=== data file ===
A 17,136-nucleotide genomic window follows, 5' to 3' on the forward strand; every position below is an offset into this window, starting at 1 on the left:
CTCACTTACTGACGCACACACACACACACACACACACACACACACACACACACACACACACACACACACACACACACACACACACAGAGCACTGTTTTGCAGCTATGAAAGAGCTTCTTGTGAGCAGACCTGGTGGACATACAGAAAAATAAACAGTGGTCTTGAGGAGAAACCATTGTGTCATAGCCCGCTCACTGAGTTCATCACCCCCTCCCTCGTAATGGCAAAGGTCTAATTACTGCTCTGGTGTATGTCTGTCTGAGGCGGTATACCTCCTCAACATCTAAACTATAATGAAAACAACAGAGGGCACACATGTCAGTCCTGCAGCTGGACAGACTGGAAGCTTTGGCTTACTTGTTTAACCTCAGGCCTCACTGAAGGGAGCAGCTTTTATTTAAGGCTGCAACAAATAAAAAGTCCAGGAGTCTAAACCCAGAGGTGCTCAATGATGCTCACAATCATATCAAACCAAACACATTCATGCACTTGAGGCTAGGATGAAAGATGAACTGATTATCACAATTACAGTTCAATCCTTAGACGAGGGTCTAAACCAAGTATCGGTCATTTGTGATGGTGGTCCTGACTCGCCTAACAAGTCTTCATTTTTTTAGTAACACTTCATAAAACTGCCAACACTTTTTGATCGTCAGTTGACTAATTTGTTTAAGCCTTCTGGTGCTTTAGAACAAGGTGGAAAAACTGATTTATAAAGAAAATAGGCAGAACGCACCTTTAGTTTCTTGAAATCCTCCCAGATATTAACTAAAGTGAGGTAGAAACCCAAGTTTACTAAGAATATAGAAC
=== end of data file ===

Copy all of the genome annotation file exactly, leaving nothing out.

A 17,136-nucleotide genomic window follows, 5' to 3' on the forward strand; every position below is an offset into this window, starting at 1 on the left:
CTCACTTACTGACGCACACACACACACACACACACACACACACACACACACACACACACACACACACACACACACACACACACACAGAGCACTGTTTTGCAGCTATGAAAGAGCTTCTTGTGAGCAGACCTGGTGGACATACAGAAAAATAAACAGTGGTCTTGAGGAGAAACCATTGTGTCATAGCCCGCTCACTGAGTTCATCACCCCCTCCCTCGTAATGGCAAAGGTCTAATTACTGCTCTGGTGTATGTCTGTCTGAGGCGGTATACCTCCTCAACATCTAAACTATAATGAAAACAACAGAGGGCACACATGTCAGTCCTGCAGCTGGACAGACTGGAAGCTTTGGCTTACTTGTTTAACCTCAGGCCTCACTGAAGGGAGCAGCTTTTATTTAAGGCTGCAACAAATAAAAAGTCCAGGAGTCTAAACCCAGAGGTGCTCAATGATGCTCACAATCATATCAAACCAAACACATTCATGCACTTGAGGCTAGGATGAAAGATGAACTGATTATCACAATTACAGTTCAATCCTTAGACGAGGGTCTAAACCAAGTATCGGTCATTTGTGATGGTGGTCCTGACTCGCCTAACAAGTCTTCATTTTTTTAGTAACACTTCATAAAACTGCCAACACTTTTTGATCGTCAGTTGACTAATTTGTTTAAGCCTTCTGGTGCTTTAGAACAAGGTGGAAAAACTGATTTATAAAGAAAATAGGCAGAACGCACCTTTAGTTTCTTGAAATCCTCCCAGATATTAACTAAAGTGAGGTAGAAACCCAAGTTTACTAAGAATATAGAAC